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BioMed Research International
Volume 2014, Article ID 971750, 10 pages
http://dx.doi.org/10.1155/2014/971750
Research Article

CB2 Receptor Activation Ameliorates the Proinflammatory Activity in Acute Lung Injury Induced by Paraquat

Department of Emergency Medicine, Shengjing Hospital of China Medical University, No. 36 Sanhao Street, Heping District, Shenyang, Liaoning 110004, China

Received 8 March 2014; Accepted 8 May 2014; Published 22 May 2014

Academic Editor: Stephen C. Land

Copyright © 2014 Zhenning Liu et al. This is an open access article distributed under the Creative Commons Attribution License, which permits unrestricted use, distribution, and reproduction in any medium, provided the original work is properly cited.

Abstract

Paraquat, a widely used herbicide, is well known to exhibit oxidative stress and lung injury. In the present study, we investigated the possible underlying mechanisms of cannabinoid receptor-2 (CB2) activation to ameliorate the proinflammatory activity induced by PQ in rats. JWH133, a CB2 agonist, was administered by intraperitoneal injection 1 h prior to PQ exposure. After PQ exposure for 4, 8, 24, and 72 h, the bronchoalveolar lavage fluid was collected to determine levels of TNF-α and IL-1β, and the arterial blood samples were collected for detection of PaO2 level. At 72 h after PQ exposure, lung tissues were collected to determine the lung wet-to-dry weight ratios, myeloperoxidase activity, lung histopathology, the protein expression level of CB2, MAPKs (ERK1/2, p38MAPK, and JNK1/2), and NF-κBp65. After rats were pretreated with JWH133, PQ-induced lung edema and lung histopathological changes were significantly attenuated. PQ-induced TNF-α and IL-1β secretion in BALF, increases of PaO2 in arterial blood, and MPO levels in the lung tissue were significantly reduced. JWH133 could efficiently activate CB2, while inhibiting MAPKs and NF-κB activation. The results suggested that activating CB2 receptor exerted protective activity against PQ-induced ALI, and it potentially contributed to the suppression of the activation of MAPKs and NF-κB pathways.

1. Introduction

Paraquat (PQ) poisoning is by far one of the most clinically significant herbicides in terms of morbidity and mortality. The main target organ for acute PQ toxicity is the lung as a consequence of its accumulation against a concentration gradient, through the highly developed polyamine uptake system, and due to its capacity to generate huge amounts of prooxidant reactive species through a strenuous redox-cycle pathway [1]. Besides, another cytotoxic effect of PQ is the outbreak of progressive inflammation evoked by reactive oxygen species (ROS). During the inflammatory response in lung, immune cells including macrophages, neutrophils, and lymphocytes become activated, releasing IL-1β, TNF-α, and so on. It is pathologically characterized by lung edema, hemorrhage, interstitial inflammation, and bronchial epithelial cell proliferation [2]. Respiratory failure as a result of lung injury is the most common cause of death from PQ. Since the oxidative damage and the consequent inflammatory response are the major contributors to the toxic effects of PQ, finding an effective and feasible option for preventing or treating the consequent damage becomes an urgent problem.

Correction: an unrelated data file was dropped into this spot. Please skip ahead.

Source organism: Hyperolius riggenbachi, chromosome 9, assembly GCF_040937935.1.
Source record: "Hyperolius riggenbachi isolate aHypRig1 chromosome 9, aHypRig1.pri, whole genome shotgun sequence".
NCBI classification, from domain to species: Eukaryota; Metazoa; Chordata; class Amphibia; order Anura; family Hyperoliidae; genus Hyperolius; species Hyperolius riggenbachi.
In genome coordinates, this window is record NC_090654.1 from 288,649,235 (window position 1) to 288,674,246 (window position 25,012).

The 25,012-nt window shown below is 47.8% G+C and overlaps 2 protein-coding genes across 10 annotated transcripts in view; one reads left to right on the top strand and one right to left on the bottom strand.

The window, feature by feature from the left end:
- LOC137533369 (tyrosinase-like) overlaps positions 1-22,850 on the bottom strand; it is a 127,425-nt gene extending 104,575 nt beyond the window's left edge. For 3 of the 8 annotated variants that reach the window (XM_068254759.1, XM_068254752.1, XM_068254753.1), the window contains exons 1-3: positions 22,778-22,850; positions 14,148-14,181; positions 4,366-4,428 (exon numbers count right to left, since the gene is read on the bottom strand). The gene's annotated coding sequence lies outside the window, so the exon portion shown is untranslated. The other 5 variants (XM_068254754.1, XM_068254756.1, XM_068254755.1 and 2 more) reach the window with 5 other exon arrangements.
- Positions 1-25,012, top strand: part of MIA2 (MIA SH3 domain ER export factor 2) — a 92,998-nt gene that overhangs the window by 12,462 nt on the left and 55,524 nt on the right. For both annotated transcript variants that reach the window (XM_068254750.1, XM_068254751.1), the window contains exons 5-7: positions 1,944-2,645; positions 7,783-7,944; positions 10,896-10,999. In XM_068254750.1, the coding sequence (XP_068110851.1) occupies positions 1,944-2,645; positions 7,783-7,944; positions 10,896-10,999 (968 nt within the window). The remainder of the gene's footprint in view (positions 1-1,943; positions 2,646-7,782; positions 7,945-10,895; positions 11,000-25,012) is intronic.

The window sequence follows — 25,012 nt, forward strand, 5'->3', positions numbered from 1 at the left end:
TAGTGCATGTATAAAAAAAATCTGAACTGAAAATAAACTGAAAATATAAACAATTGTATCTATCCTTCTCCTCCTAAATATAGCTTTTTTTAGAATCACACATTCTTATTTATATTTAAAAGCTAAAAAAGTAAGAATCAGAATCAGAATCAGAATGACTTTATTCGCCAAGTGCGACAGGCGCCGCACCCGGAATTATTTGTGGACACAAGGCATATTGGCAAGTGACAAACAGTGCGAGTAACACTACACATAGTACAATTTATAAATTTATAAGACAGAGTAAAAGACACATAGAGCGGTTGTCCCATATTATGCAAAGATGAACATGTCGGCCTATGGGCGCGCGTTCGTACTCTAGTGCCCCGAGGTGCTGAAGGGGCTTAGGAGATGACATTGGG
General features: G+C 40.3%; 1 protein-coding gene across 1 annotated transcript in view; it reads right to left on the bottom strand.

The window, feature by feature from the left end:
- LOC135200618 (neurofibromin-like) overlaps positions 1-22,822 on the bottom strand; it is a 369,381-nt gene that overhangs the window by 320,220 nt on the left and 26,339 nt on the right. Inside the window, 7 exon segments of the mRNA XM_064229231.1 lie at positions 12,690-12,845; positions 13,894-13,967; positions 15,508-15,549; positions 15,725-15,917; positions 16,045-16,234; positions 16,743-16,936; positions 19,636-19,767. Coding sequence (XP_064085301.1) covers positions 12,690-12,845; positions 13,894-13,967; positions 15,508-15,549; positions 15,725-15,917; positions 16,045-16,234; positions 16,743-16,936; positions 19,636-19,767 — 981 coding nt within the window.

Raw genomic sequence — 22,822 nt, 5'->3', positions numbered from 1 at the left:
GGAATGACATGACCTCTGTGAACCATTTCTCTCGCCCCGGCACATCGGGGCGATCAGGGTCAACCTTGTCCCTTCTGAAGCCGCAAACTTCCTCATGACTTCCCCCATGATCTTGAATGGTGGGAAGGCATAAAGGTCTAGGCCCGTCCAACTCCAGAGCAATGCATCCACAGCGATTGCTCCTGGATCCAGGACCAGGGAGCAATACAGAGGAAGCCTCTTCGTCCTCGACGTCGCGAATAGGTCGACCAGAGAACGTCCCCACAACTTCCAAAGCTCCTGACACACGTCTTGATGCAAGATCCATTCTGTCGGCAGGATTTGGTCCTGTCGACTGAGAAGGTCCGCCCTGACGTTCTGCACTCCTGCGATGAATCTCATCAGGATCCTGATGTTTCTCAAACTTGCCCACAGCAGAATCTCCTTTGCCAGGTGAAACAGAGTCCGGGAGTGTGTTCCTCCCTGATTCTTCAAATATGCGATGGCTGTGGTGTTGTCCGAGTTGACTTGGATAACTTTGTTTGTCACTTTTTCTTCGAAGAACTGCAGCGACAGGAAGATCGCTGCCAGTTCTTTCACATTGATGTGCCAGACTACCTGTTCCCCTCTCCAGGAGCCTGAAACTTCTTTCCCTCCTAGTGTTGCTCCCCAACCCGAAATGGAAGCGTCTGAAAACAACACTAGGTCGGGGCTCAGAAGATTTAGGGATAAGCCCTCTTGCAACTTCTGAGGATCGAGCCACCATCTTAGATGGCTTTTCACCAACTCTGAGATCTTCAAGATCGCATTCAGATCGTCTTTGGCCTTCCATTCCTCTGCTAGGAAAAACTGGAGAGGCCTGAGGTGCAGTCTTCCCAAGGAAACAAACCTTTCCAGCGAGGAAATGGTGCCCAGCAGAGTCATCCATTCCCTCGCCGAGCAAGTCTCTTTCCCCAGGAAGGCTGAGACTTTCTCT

The endogenous cannabinoid system is composed of the cannabinoid receptor types 1 and 2 (CB1 and CB2), the endogenous ligands (endocannabinoids), and enzymes that synthesize and degrade endocannabinoids. CB2 is mainly expressed in immune cells including neutrophils, eosinophils, monocytes, and natural killer cells [36]. Activation of the cannabinoid-2 (CB2) receptors by endocannabinoids [7], or selective synthetic agonists, has been shown to protect against tissue damage in various experimental models of ischemic-reperfusion injury [8, 9], atherosclerosis/cardiovascular inflammation [10], and other disorders by limiting inflammatory cell chemotaxis/infiltration, activation, and interrelated oxidative/nitrosative stress [1114]. However, there are no reports that activating CB2 receptor may exert protective effects on PQ-induced acute lung injury and its potential biological mechanisms at present. In the present study, we investigated whether activating CB2 receptor has protective effects on PQ-induced acute lung injury in a rat model. In particular, we sought to further explore the role of the CB2 receptor in the process and investigate its underlying mechanisms.

2. Materials and Methods

2.1. Animals

Male Sprague-Dawley rats weighing 200–250 g were purchased from the Experimental Animal Center of China Medical University. Rats were housed in cages in a temperature-controlled (20–25°C) and humidity-controlled (40–70%) environment with a daily light-dark cycle. The rats had access to food and water ad libitum. All animal experiments were conducted in accordance with the Institutional Animal Ethics Committee and Animal Care Guidelines of China Medical University governing the use of experimental animals.